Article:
Liberals support a free market economy, but this leaves room for a variety of interpretations ranging from classical liberals supporting laissez-fair capitalism to those supporting increased government action. Liberals oppose both socialism and the system of government/corporate collusion promoted by conservatives, and I see neither as capitalist system. If not for the many other negative connotations of the word, fascism would be a far more accurate description of the economic policies being promoted by many Republicans, but using this label would denote an extremism which even the Bush administration has not reached.

Conservative propagandists would define liberalism based upon the most extreme advocates of big government, but I see this as more of an aberration in liberal belief. My position is sometimes referred to as a big tent libertarianism, or as being socially liberal and economically conservative. This label has failings too as I might agree with conservatives on some economic issues and disagree on others.

In reality there is considerable pragmatism as opposed to ideology on economic issues among liberals. Liberals do not necessarily desire higher taxes as conservatives would argue, but neither would liberals accept a Grover Norquist pledge against raising taxes regardless of the situation. While Cohen considers a support for proactive government to be a fundamental belief of liberals, this is more a matter of pragmatism. Liberals will utilize government where necessary, while also maintaining a healthy skepticism about government. Liberals neither must advocate bigger government in all cases as conservative propagandists would claim, or oppose government in virtually all situations as many conservatives do. Liberals can support the necessary social safety net for those who need it without supporting a net so big that it strangles us all.

This pragmatism comes as liberalism is largely a way in which problems are viewed as opposed to holding a strict set of unchangeable beliefs. Liberals have a reality-based viewpoint, where conservatives view the world biased by ideology and their religious beliefs. Liberals accept the findings of science on evolution and climate change, where conservatives believe they can ignore scientific evidence which conflicts with their beliefs.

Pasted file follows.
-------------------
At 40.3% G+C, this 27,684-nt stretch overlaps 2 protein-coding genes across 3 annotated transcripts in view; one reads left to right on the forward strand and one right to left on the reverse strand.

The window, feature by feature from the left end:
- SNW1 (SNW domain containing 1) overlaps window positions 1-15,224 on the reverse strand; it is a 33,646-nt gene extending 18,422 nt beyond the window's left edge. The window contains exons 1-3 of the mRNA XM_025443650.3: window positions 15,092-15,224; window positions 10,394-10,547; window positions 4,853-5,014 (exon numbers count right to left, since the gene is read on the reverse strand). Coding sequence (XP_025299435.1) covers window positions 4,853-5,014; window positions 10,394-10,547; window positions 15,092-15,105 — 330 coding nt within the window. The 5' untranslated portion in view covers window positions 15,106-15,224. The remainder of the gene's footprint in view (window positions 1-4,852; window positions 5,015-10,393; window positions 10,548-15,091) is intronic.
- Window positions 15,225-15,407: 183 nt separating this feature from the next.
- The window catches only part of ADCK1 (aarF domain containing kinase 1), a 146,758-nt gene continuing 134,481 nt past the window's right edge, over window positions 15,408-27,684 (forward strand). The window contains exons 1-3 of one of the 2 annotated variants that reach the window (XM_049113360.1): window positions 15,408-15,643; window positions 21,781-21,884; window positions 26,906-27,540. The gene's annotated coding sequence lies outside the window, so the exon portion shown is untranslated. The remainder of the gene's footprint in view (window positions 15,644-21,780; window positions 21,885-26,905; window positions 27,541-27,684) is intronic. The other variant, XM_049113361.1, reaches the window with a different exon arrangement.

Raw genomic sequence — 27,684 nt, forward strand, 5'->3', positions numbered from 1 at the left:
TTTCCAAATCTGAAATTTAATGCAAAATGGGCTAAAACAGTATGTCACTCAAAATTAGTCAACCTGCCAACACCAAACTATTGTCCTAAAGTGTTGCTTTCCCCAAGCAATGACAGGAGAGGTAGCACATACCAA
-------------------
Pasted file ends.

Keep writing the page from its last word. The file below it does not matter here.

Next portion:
This failure to accept a reality-based outlook also intrudes upon politics, with many conservatives continuing to claim that Saddam threatened us with WMD and had ties to 9/11. These views are largely fed by conservatives obtaining their information from propaganda outfits of the right, leading them to see anything which presents facts conflicting with their imaginary world view as liberal bias. In this context, Stephen Colbert was right about reality having “a well-known liberal bias.”

Views on foreign policy are harder to divide based upon the liberal versus conservative spectrum. Liberals are fairly united in opposing the current war, but I would differ with Cohen’s quotes of some anti-war liberals that “dislike of the Bush administration colored their judgment of the war and affirm that ‘we are not realists.'” While this may be true of some, for many of us it was the realization that the war was such a tremendous blunder which led to our dislike and distrust of George Bush. As time has gone on, the facts have only strengthened the case that opposition to the war was the correct position for those of us who are realists.

Viewing past wars makes the distinctions between liberals and conservatives less clear. Vietnam was escalated by Lyndon Johnson and other liberals, but many claim that John Kennedy would have never done this. Ultimately the war was opposed by most liberals and backed by most conservatives. Therefore the Vietnam war cannot easily be used to differentiate liberals from conservatives but might demonstrate another important difference. While some liberals may have supported the war initially, many learned from this mistake. Conservatives attack “flip-flopping” as a great evil, while liberals will change their policies as new information is available and conditions change. The desire to “stay the course,” even when clear that the course is wrong, far too often defines conservative thought.

Cohen refers to many additional works on the meaning of liberalism which will sometimes agree and sometimes disagree with my definition. This diversity of thought is yet another important element of liberalism.

Update: Further discussion from Michael P.F. van der Galiën

George Will’s Case For Conservativism

George Will has an op-ed on The Case For Conservativism but he never makes a case for, or even clearly defines what he is defending. He begins with a description of conservatives versus liberals which I’ve seen used frequently in the past by conservatives, but not by liberals:

Today conservatives tend to favor freedom, and consequently are inclined to be somewhat sanguine about inequalities of outcomes. Liberals are more concerned with equality, understood, they insist, primarily as equality of opportunity, not of outcome.

I’ve had many posts here in which I discussed core liberal values. Freedom generally headed the list. While perhaps I should have considered it, equality of opportunity never even made it onto my lists. With a start such as this, it came as no surprise that the bulk of Will’s column described a liberalism which has very little to do with my beliefs.

Will discusses his version of liberalism throughout the column, and conservativism is generally defined to be that which opposes this faux-liberalism. Just as Will’s version of liberalism differs tremendously from my views, his conservativism as anti-faux-liberalism sometimes is actually closer to liberal beliefs.